Since the installation of a direct-connected standard voltage plant of this type is similar in every respect, except as to motive power, to the hydro-electric plant, its cost, with this single exception, is the same. The same lamps, wire, and devices are used.

With gasoline power, the cost of the engine offsets the cost of the water wheel. The engine is more expensive than the ordinary gasoline engine; but even this item of cost is offset by the cost of labor and materials used in installing a water wheel.

The expense of maintenance is limited to gasoline and oil. Depreciation enters in both cases; and though it may be more rapid with a gasoline engine than a water wheel, that item will not be considered here. The cost of lubricating oil is inconsiderable. It will require, when operated at from one-half load to full load, approximately one pint of gasoline to each horsepower hour. When operated at less than half-load, its efficiency lowers. Thus, for a quarter-load, an average engine of this type may require three pints of gasoline for each horsepower hour. For this reason it is well, in installing such a plant, to have it of such size that it will be operating on at least three-fourths load under normal draft of current. Norman H. Schneider, in his book "Low Voltage Electric Lighting," gives the following table of proportions between the engine and dynamo:

Actual watts Actual Horsepower Nearest engine size
150 0.5 ½
225 0.7 ¾
300 0.86 1
450 1.12
600 1.5
750 1.7
1000 2.3
2000 4.5 5
4000 9.0 10

This table is figured for an efficiency of only 40 per cent for the smaller generators, and 60 per cent for the larger. In machines from 5 to 25 kilowatts, the efficiency will run considerably higher.

To determine the expense of operating a one-kilowatt gasoline generator set of this type, as to gasoline consumption, we can assume at full load that the gasoline engine is delivering 2½ horsepower, and consuming, let us say, 1¼ pint of gasoline for each horsepower hour (to make allowance for lower efficiency in small engines). That would be 3.125 pints of gasoline per hour. Allowing a ten per cent loss of current in wiring, we have 900 watts of electricity to use, for this expenditure of gasoline. This would light 900 ÷ 25 = 36 lamps of 25 watts each, a liberal allowance for house and barn, and permitting the use of small cooking devices and other conveniences when part of the lights were not in use. With gasoline selling at 12 cents a gallon, the use of this plant for an hour at full capacity would cost $0.047. Your city cousin pays 9 cents for the same current on a basis of 10 cents per kilowatt-hour; and in smaller towns where the rate is 15 cents, he would pay 13½ cents.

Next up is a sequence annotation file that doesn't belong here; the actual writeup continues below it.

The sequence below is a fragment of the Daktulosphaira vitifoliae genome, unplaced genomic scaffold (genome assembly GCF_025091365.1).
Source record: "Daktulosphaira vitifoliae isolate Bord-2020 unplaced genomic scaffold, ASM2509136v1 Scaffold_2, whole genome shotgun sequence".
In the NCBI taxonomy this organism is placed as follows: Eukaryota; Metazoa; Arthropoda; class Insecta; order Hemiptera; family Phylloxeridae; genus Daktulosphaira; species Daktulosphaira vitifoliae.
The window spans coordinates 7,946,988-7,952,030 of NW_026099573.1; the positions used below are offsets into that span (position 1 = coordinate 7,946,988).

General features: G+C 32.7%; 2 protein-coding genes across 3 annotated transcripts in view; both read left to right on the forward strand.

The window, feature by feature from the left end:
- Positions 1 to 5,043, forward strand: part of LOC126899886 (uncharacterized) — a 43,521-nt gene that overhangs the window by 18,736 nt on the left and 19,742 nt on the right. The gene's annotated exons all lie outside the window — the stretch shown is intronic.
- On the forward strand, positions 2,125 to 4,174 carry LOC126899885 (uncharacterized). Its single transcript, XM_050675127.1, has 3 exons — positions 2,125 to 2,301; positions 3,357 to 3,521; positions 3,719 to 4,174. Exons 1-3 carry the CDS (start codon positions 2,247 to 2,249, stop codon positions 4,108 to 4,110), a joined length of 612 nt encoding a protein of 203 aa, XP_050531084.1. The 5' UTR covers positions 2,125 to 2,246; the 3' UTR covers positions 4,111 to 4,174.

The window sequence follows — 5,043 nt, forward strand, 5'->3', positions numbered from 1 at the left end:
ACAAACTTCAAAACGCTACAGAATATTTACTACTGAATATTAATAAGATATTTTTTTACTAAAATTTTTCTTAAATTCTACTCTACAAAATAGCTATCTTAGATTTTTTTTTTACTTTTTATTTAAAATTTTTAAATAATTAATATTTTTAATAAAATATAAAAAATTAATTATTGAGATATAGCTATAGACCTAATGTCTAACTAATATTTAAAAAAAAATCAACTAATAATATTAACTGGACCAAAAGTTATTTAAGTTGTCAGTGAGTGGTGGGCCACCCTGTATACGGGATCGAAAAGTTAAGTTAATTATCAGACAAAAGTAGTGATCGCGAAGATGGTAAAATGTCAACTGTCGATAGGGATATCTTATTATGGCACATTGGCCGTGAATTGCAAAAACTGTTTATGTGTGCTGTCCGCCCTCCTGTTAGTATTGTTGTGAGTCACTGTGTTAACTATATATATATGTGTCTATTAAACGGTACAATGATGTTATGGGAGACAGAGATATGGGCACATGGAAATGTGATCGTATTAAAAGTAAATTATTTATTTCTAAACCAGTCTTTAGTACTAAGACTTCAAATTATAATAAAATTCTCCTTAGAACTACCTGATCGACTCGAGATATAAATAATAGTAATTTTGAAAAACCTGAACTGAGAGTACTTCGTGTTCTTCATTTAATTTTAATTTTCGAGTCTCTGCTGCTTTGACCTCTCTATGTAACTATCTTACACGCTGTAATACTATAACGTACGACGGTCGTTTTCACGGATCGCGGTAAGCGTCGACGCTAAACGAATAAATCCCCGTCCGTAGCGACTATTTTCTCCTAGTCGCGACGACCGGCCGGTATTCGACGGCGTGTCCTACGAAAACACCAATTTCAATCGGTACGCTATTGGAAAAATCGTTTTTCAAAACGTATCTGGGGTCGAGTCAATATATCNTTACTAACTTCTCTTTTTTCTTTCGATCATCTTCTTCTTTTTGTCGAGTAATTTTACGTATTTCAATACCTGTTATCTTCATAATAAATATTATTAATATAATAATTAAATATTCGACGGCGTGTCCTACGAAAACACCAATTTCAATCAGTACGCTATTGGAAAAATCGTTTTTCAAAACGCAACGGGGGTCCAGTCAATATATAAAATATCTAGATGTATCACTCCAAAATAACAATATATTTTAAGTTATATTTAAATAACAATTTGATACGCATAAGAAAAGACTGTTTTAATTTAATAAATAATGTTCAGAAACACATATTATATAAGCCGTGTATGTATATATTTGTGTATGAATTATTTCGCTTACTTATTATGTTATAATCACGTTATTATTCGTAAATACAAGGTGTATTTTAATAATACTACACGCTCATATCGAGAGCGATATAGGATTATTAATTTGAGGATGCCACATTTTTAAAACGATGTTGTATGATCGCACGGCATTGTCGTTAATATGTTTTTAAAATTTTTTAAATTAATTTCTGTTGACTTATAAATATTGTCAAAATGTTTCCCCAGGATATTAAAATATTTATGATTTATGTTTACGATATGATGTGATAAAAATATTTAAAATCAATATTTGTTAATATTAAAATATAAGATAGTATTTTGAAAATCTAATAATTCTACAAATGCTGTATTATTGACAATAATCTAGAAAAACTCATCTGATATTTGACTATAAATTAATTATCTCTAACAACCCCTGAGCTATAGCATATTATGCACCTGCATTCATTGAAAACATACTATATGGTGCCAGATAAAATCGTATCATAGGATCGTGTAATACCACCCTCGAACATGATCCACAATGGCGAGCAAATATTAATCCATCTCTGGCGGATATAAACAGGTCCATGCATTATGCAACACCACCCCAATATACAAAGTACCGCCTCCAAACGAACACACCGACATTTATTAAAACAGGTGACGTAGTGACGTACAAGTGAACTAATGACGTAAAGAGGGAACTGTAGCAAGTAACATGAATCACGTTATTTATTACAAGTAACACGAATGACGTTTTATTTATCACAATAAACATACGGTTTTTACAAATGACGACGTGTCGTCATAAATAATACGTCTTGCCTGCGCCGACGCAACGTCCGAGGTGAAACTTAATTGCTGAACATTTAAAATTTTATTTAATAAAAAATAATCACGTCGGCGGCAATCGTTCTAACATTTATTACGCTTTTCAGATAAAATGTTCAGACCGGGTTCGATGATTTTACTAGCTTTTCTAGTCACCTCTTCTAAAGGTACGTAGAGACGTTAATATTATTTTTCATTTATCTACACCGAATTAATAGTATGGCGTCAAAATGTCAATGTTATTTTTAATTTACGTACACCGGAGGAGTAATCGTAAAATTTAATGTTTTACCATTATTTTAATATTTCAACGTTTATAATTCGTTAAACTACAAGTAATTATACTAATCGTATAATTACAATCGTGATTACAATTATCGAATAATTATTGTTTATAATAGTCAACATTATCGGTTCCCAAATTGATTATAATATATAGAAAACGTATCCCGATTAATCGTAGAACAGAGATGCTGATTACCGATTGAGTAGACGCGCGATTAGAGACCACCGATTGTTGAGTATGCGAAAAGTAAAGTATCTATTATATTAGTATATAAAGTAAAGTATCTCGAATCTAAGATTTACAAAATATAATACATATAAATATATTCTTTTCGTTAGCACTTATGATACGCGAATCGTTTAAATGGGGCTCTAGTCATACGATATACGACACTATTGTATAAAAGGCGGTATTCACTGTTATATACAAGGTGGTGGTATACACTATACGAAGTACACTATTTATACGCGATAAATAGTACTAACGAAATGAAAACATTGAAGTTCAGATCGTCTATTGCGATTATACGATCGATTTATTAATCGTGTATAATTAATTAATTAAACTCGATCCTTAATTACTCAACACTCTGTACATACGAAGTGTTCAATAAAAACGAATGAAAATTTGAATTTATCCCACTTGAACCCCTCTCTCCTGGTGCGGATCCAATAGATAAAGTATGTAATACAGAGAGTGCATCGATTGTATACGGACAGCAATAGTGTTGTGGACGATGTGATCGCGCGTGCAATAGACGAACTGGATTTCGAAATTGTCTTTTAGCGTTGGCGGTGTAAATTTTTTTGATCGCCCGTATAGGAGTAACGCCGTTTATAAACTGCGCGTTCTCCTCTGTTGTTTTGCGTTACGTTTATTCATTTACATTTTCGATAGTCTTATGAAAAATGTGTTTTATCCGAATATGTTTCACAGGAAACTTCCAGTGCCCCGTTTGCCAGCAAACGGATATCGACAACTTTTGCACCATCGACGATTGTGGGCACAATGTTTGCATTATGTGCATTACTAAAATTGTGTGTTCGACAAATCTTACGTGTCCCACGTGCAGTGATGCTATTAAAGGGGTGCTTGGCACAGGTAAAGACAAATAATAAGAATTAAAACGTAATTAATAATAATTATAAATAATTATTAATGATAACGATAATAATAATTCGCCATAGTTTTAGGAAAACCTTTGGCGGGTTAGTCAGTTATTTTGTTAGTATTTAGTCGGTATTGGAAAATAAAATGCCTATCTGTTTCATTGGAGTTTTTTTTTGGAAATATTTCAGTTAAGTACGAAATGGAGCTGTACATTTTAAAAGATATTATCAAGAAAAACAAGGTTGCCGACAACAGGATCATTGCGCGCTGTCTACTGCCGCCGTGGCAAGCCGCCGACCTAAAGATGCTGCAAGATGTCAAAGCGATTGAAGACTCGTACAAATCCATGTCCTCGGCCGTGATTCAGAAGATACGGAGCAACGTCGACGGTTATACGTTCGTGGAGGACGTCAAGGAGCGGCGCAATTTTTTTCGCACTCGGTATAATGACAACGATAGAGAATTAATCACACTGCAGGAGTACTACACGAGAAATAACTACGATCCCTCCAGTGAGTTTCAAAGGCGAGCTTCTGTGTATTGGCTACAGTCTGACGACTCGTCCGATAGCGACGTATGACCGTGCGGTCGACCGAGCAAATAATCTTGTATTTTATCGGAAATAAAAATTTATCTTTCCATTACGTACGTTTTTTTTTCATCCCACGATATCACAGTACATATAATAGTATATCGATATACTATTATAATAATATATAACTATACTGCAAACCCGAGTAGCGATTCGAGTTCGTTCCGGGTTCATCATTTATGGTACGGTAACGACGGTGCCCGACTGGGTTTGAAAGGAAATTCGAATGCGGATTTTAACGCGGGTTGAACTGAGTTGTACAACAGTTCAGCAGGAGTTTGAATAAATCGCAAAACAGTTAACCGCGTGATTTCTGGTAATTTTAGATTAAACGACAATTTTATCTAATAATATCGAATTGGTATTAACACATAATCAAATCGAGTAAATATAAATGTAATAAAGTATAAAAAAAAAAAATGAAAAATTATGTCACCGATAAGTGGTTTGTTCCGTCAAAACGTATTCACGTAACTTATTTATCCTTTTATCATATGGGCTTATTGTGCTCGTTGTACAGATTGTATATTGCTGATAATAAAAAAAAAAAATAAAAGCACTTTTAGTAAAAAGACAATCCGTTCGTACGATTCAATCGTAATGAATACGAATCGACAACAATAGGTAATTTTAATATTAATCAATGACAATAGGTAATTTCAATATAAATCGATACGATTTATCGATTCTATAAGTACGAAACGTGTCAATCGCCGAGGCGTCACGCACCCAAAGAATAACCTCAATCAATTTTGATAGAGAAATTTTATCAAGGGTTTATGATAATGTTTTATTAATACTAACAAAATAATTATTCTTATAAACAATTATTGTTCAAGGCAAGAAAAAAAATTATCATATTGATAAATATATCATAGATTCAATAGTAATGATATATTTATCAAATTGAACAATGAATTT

Running this plant at only half-load—that is, using only 18 lights, or their equivalent—would reduce the price to about 3 cents an hour—since the efficiency decreases with smaller load. It is customary to figure an average of 3½ hours a day throughout the year, for all lights. On this basis the cost of gasoline for this one-kilowatt plant would be 16½ cents a day for full load, and approximately 10½ cents a day for half-load. This is extremely favorable, as compared with the cost of electric current in our cities and towns, at the commercial rate, especially when one considers that light and power are to be had at any place or at any time on the farm simply by starting the engine. A smaller plant, operating at less cost for fuel, would furnish ample light for most farms; but it is well to remember in this connection plants smaller than one kilowatt are practical for light only, since electric irons, toasters, etc., draw from 400 to 660 watts each. Obviously a plant of 300 watts capacity would not permit the use of these instruments, although it would furnish 10 or 12 lamps of 25 watts each.